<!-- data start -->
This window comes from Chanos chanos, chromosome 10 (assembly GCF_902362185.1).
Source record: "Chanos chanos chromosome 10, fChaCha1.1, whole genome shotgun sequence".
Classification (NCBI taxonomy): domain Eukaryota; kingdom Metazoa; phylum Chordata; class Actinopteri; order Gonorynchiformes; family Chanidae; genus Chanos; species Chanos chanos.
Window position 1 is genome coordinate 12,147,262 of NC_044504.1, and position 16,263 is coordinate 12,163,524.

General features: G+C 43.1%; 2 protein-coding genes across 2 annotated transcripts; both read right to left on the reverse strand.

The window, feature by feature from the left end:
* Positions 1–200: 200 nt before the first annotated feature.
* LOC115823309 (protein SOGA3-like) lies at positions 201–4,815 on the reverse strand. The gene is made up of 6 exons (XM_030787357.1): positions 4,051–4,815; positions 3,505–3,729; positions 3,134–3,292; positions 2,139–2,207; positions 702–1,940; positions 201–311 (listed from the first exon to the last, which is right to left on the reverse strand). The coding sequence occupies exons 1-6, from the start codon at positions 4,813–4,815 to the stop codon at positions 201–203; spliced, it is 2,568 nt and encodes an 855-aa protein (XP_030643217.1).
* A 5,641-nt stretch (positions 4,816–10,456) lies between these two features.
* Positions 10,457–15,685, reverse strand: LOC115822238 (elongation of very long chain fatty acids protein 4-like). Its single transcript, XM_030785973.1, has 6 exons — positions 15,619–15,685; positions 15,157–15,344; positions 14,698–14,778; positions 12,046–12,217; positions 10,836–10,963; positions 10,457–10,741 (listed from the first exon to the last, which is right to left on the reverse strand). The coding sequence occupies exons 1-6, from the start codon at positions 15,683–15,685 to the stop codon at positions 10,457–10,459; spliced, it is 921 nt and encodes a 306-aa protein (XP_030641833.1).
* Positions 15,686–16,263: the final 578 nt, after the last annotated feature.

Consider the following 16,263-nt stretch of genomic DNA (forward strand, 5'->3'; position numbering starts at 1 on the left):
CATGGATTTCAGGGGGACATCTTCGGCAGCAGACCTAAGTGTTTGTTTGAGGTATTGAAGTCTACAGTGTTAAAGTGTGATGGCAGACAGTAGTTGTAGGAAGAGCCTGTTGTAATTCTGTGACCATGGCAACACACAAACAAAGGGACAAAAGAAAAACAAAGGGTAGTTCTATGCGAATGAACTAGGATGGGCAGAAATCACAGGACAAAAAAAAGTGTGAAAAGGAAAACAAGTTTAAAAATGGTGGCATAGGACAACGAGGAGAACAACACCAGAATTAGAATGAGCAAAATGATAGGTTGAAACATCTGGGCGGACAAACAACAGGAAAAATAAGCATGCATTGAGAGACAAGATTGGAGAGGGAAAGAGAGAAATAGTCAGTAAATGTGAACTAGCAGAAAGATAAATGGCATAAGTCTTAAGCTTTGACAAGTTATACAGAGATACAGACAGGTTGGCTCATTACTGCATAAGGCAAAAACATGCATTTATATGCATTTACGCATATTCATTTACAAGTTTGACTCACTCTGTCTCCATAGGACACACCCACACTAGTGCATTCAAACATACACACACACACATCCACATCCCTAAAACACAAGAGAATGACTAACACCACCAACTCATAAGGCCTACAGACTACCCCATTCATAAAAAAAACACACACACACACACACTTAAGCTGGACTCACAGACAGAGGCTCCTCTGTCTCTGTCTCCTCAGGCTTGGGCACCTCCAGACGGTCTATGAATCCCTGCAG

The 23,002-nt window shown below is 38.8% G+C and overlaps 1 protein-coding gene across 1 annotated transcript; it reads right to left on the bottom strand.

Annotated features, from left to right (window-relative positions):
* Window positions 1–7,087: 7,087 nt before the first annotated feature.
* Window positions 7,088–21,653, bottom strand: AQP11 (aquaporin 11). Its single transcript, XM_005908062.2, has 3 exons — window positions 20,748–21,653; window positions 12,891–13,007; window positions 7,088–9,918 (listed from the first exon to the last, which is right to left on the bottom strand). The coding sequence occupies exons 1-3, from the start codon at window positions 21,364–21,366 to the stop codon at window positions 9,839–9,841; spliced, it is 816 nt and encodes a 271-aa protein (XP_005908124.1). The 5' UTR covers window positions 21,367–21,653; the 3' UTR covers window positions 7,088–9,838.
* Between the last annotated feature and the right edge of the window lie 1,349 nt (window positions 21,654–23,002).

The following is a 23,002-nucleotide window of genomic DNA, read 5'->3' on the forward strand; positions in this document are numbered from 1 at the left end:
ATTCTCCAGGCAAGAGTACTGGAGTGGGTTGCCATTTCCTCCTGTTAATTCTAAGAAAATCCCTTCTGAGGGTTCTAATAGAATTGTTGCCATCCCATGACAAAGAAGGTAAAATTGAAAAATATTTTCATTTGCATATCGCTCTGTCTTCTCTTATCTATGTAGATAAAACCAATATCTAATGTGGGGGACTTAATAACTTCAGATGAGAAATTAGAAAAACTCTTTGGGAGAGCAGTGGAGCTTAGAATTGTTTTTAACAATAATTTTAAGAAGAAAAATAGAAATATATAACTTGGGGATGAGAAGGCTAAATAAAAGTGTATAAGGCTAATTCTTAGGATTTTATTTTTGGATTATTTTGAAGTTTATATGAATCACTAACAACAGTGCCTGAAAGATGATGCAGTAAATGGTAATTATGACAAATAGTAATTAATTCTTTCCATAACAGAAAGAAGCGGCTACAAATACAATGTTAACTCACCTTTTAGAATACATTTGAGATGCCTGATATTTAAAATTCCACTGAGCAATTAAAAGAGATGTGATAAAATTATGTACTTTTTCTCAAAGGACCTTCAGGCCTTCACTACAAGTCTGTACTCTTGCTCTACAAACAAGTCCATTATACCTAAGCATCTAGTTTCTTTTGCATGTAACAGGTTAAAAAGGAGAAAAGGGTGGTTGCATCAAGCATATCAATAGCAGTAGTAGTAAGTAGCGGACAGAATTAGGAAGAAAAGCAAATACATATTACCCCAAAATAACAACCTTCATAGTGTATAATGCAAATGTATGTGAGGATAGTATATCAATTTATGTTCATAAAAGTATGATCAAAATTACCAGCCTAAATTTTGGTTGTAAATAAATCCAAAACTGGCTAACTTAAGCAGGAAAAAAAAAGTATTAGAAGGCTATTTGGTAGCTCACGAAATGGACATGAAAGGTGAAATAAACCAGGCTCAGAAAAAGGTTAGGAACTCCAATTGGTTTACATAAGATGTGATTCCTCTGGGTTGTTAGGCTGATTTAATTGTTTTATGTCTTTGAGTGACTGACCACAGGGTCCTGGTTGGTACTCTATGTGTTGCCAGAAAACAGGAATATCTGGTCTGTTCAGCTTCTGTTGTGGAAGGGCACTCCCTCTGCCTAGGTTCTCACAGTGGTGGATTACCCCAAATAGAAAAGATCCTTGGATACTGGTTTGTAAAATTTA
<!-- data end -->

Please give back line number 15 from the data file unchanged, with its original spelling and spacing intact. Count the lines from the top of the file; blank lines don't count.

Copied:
Annotated features, from left to right (window-relative positions):